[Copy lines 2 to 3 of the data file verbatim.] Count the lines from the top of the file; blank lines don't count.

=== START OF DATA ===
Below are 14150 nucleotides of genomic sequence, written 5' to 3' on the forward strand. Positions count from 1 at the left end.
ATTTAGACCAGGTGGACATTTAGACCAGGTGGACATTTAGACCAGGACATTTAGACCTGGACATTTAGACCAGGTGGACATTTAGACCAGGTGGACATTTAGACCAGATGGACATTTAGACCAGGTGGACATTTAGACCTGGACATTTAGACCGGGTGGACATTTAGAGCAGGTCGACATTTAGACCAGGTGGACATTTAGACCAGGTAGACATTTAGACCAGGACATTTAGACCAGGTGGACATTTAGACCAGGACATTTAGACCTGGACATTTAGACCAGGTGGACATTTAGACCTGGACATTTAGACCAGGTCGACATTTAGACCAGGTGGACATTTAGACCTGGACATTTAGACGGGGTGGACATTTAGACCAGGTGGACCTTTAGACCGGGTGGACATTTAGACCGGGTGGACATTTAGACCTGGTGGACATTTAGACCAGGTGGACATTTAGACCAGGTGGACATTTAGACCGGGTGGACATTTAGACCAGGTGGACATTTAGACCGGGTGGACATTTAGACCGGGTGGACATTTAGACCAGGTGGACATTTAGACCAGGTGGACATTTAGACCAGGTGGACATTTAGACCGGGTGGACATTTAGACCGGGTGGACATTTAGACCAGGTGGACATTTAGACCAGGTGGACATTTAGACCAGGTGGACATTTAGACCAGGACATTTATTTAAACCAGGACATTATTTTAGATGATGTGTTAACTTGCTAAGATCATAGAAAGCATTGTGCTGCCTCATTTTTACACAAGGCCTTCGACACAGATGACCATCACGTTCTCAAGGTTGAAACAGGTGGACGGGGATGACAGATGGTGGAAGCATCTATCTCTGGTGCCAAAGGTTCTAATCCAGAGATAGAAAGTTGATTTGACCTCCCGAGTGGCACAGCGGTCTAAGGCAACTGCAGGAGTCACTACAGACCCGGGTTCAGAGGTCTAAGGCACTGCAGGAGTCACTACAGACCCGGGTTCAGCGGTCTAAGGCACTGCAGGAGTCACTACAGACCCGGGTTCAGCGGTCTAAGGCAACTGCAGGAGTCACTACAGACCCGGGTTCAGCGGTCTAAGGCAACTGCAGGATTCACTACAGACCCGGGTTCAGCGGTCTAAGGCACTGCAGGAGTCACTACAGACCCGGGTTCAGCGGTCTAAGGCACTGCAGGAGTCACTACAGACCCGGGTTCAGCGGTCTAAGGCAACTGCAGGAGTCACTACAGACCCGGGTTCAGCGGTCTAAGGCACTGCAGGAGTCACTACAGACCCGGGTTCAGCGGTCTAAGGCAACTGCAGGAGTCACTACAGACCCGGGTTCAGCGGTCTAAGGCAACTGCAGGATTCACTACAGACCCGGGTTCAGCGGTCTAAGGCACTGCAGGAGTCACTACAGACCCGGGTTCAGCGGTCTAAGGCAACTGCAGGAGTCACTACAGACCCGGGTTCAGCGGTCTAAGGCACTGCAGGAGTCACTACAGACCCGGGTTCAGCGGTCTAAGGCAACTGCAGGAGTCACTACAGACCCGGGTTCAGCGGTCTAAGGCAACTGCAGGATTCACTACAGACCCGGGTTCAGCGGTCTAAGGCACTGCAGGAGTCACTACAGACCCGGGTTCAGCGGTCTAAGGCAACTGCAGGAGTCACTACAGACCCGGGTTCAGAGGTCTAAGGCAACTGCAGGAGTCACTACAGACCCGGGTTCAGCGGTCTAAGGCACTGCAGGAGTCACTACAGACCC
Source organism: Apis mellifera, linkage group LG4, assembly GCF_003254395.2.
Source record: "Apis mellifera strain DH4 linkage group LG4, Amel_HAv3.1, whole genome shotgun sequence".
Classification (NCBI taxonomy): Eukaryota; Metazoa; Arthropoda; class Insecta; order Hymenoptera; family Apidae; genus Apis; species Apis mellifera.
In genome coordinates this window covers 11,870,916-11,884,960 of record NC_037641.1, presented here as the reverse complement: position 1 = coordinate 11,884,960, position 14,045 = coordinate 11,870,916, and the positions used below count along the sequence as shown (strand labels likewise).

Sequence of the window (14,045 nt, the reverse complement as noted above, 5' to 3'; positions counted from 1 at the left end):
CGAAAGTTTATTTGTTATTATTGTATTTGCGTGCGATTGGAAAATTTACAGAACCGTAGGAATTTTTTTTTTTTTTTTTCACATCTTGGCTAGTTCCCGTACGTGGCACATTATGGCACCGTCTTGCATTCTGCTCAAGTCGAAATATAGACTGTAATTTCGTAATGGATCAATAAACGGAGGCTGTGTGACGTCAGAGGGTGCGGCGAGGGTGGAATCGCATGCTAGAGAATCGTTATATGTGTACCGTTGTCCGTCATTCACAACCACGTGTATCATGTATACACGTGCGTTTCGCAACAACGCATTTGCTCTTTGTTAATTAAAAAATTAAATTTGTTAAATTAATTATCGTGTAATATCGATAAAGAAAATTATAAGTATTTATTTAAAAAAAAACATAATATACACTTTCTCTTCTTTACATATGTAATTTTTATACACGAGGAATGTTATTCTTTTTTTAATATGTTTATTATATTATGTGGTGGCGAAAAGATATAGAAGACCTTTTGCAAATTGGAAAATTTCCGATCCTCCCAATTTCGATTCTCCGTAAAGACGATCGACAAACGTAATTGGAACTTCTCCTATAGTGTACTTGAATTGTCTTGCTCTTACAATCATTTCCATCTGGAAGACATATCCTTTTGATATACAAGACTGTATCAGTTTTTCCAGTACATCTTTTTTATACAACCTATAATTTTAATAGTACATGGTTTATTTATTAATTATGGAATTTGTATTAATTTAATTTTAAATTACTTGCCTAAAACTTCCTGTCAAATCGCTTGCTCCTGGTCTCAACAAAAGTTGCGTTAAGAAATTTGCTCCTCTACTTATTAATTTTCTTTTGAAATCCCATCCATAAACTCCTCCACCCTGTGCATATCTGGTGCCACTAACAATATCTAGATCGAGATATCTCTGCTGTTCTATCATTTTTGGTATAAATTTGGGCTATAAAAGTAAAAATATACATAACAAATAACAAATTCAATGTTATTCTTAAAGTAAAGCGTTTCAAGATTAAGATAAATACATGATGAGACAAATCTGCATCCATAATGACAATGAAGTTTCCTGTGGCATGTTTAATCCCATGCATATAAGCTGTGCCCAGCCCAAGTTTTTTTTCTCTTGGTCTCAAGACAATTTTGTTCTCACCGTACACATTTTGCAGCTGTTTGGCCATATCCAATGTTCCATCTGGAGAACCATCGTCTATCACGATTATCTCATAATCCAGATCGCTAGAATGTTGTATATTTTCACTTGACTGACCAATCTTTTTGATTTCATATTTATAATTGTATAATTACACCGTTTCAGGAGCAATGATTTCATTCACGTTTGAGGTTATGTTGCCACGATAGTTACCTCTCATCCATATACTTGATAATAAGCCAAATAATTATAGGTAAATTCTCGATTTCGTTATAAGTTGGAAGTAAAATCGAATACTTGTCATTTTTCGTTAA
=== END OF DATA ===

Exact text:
ATTTAGACCAGGTGGACATTTAGACCAGGTGGACATTTAGACCAGGACATTTAGACCTGGACATTTAGACCAGGTGGACATTTAGACCAGGTGGACATTTAGACCAGATGGACATTTAGACCAGGTGGACATTTAGACCTGGACATTTAGACCGGGTGGACATTTAGAGCAGGTCGACATTTAGACCAGGTGGACATTTAGACCAGGTAGACATTTAGACCAGGACATTTAGACCAGGTGGACATTTAGACCAGGACATTTAGACCTGGACATTTAGACCAGGTGGACATTTAGACCTGGACATTTAGACCAGGTCGACATTTAGACCAGGTGGACATTTAGACCTGGACATTTAGACGGGGTGGACATTTAGACCAGGTGGACCTTTAGACCGGGTGGACATTTAGACCGGGTGGACATTTAGACCTGGTGGACATTTAGACCAGGTGGACATTTAGACCAGGTGGACATTTAGACCGGGTGGACATTTAGACCAGGTGGACATTTAGACCGGGTGGACATTTAGACCGGGTGGACATTTAGACCAGGTGGACATTTAGACCAGGTGGACATTTAGACCAGGTGGACATTTAGACCGGGTGGACATTTAGACCGGGTGGACATTTAGACCAGGTGGACATTTAGACCAGGTGGACATTTAGACCAGGTGGACATTTAGACCAGGACATTTATTTAAACCAGGACATTATTTTAGATGATGTGTTAACTTGCTAAGATCATAGAAAGCATTGTGCTGCCTCATTTTTACACAAGGCCTTCGACACAGATGACCATCACGTTCTCAAGGTTGAAACAGGTGGACGGGGATGACAGATGGTGGAAGCATCTATCTCTGGTGCCAAAGGTTCTAATCCAGAGATAGAAAGTTGATTTGACCTCCCGAGTGGCACAGCGGTCTAAGGCAACTGCAGGAGTCACTACAGACCCGGGTTCAGAGGTCTAAGGCACTGCAGGAGTCACTACAGACCCGGGTTCAGCGGTCTAAGGCACTGCAGGAGTCACTACAGACCCGGGTTCAGCGGTCTAAGGCAACTGCAGGAGTCACTACAGACCCGGGTTCAGCGGTCTAAGGCAACTGCAGGATTCACTACAGACCCGGGTTCAGCGGTCTAAGGCACTGCAGGAGTCACTACAGACCCGGGTTCAGCGGTCTAAGGCACTGCAGGAGTCACTACAGACCCGGGTTCAGCGGTCTAAGGCAACTGCAGGAGTCACTACAGACCCGGGTTCAGCGGTCTAAGGCACTGCAGGAGTCACTACAGACCCGGGTTCAGCGGTCTAAGGCAACTGCAGGAGTCACTACAGACCCGGGTTCAGCGGTCTAAGGCAACTGCAGGATTCACTACAGACCCGGGTTCAGCGGTCTAAGGCACTGCAGGAGTCACTACAGACCCGGGTTCAGCGGTCTAAGGCAACTGCAGGAGTCACTACAGACCCGGGTTCAGCGGTCTAAGGCACTGCAGGAGTCACTACAGACCCGGGTTCAGCGGTCTAAGGCAACTGCAGGAGTCACTACAGACCCGGGTTCAGCGGTCTAAGGCAACTGCAGGATTCACTACAGACCCGGGTTCAGCGGTCTAAGGCACTGCAGGAGTCACTACAGACCCGGGTTCAGCGGTCTAAGGCAACTGCAGGAGTCACTACAGACCCGGGTTCAGAGGTCTAAGGCAACTGCAGGAGTCACTACAGACCCGGGTTCAGCGGTCTAAGGCACTGCAGGAGTCACTACAGACCC
Source organism: Apis mellifera, linkage group LG4, assembly GCF_003254395.2.